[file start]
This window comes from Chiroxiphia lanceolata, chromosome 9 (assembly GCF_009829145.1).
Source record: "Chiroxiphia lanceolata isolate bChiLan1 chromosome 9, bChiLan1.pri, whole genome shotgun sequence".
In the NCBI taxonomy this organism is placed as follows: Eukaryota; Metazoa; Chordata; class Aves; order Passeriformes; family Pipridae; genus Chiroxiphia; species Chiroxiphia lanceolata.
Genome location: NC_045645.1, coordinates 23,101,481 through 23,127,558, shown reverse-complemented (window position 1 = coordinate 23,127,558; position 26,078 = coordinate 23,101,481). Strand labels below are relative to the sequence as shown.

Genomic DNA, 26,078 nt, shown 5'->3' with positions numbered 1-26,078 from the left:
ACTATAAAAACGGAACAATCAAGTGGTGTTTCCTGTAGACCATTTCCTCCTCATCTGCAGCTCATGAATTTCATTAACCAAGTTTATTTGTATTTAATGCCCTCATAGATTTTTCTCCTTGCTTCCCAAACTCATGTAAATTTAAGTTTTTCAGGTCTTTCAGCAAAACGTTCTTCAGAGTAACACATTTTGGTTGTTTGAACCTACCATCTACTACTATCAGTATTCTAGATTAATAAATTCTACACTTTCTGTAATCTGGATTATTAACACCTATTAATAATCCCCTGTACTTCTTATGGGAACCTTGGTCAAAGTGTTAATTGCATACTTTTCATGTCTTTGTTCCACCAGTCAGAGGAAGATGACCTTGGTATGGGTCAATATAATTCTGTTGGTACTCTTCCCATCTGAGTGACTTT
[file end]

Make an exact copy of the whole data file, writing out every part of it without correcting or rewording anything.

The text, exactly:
This window comes from Chiroxiphia lanceolata, chromosome 9 (assembly GCF_009829145.1).
Source record: "Chiroxiphia lanceolata isolate bChiLan1 chromosome 9, bChiLan1.pri, whole genome shotgun sequence".
In the NCBI taxonomy this organism is placed as follows: Eukaryota; Metazoa; Chordata; class Aves; order Passeriformes; family Pipridae; genus Chiroxiphia; species Chiroxiphia lanceolata.
Genome location: NC_045645.1, coordinates 23,101,481 through 23,127,558, shown reverse-complemented (window position 1 = coordinate 23,127,558; position 26,078 = coordinate 23,101,481). Strand labels below are relative to the sequence as shown.

Genomic DNA, 26,078 nt, shown 5'->3' with positions numbered 1-26,078 from the left:
ACTATAAAAACGGAACAATCAAGTGGTGTTTCCTGTAGACCATTTCCTCCTCATCTGCAGCTCATGAATTTCATTAACCAAGTTTATTTGTATTTAATGCCCTCATAGATTTTTCTCCTTGCTTCCCAAACTCATGTAAATTTAAGTTTTTCAGGTCTTTCAGCAAAACGTTCTTCAGAGTAACACATTTTGGTTGTTTGAACCTACCATCTACTACTATCAGTATTCTAGATTAATAAATTCTACACTTTCTGTAATCTGGATTATTAACACCTATTAATAATCCCCTGTACTTCTTATGGGAACCTTGGTCAAAGTGTTAATTGCATACTTTTCATGTCTTTGTTCCACCAGTCAGAGGAAGATGACCTTGGTATGGGTCAATATAATTCTGTTGGTACTCTTCCCATCTGAGTGACTTT